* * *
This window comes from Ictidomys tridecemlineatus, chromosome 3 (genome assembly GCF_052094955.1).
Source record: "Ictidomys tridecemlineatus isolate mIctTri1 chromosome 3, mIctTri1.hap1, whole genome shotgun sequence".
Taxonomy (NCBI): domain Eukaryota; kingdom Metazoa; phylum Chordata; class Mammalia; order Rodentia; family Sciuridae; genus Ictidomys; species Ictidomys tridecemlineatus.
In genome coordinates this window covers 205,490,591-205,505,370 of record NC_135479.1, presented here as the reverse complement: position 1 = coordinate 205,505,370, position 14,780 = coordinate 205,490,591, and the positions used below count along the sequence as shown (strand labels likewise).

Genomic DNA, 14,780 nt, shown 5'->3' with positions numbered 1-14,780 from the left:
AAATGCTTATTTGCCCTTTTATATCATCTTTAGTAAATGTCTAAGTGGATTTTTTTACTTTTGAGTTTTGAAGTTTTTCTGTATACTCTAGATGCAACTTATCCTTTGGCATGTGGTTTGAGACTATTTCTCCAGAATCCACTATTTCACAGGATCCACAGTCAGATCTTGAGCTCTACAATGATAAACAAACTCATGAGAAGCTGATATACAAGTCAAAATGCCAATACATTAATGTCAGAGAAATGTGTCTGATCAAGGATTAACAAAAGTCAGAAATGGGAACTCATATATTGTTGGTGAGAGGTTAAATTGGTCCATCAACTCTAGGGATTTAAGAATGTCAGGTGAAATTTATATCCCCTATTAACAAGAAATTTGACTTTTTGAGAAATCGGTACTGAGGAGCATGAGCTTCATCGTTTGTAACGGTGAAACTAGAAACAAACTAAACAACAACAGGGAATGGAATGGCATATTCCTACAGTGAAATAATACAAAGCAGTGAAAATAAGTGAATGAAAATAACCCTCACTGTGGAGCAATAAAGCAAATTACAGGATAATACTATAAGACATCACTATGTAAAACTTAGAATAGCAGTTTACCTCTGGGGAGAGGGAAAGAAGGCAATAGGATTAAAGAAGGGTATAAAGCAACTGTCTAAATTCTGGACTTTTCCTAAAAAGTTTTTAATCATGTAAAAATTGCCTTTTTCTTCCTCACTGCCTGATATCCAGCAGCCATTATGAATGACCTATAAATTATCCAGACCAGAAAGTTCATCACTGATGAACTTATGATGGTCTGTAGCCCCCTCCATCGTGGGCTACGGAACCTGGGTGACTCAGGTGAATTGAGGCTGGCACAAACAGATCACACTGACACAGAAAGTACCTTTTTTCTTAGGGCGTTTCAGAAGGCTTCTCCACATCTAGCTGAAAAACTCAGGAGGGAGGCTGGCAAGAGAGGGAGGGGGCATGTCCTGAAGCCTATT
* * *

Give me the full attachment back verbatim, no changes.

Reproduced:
This window comes from Ictidomys tridecemlineatus, chromosome 3 (genome assembly GCF_052094955.1).
Source record: "Ictidomys tridecemlineatus isolate mIctTri1 chromosome 3, mIctTri1.hap1, whole genome shotgun sequence".
Taxonomy (NCBI): domain Eukaryota; kingdom Metazoa; phylum Chordata; class Mammalia; order Rodentia; family Sciuridae; genus Ictidomys; species Ictidomys tridecemlineatus.
In genome coordinates this window covers 205,490,591-205,505,370 of record NC_135479.1, presented here as the reverse complement: position 1 = coordinate 205,505,370, position 14,780 = coordinate 205,490,591, and the positions used below count along the sequence as shown (strand labels likewise).

Genomic DNA, 14,780 nt, shown 5'->3' with positions numbered 1-14,780 from the left:
AAATGCTTATTTGCCCTTTTATATCATCTTTAGTAAATGTCTAAGTGGATTTTTTTACTTTTGAGTTTTGAAGTTTTTCTGTATACTCTAGATGCAACTTATCCTTTGGCATGTGGTTTGAGACTATTTCTCCAGAATCCACTATTTCACAGGATCCACAGTCAGATCTTGAGCTCTACAATGATAAACAAACTCATGAGAAGCTGATATACAAGTCAAAATGCCAATACATTAATGTCAGAGAAATGTGTCTGATCAAGGATTAACAAAAGTCAGAAATGGGAACTCATATATTGTTGGTGAGAGGTTAAATTGGTCCATCAACTCTAGGGATTTAAGAATGTCAGGTGAAATTTATATCCCCTATTAACAAGAAATTTGACTTTTTGAGAAATCGGTACTGAGGAGCATGAGCTTCATCGTTTGTAACGGTGAAACTAGAAACAAACTAAACAACAACAGGGAATGGAATGGCATATTCCTACAGTGAAATAATACAAAGCAGTGAAAATAAGTGAATGAAAATAACCCTCACTGTGGAGCAATAAAGCAAATTACAGGATAATACTATAAGACATCACTATGTAAAACTTAGAATAGCAGTTTACCTCTGGGGAGAGGGAAAGAAGGCAATAGGATTAAAGAAGGGTATAAAGCAACTGTCTAAATTCTGGACTTTTCCTAAAAAGTTTTTAATCATGTAAAAATTGCCTTTTTCTTCCTCACTGCCTGATATCCAGCAGCCATTATGAATGACCTATAAATTATCCAGACCAGAAAGTTCATCACTGATGAACTTATGATGGTCTGTAGCCCCCTCCATCGTGGGCTACGGAACCTGGGTGACTCAGGTGAATTGAGGCTGGCACAAACAGATCACACTGACACAGAAAGTACCTTTTTTCTTAGGGCGTTTCAGAAGGCTTCTCCACATCTAGCTGAAAAACTCAGGAGGGAGGCTGGCAAGAGAGGGAGGGGGCATGTCCTGAAGCCTATT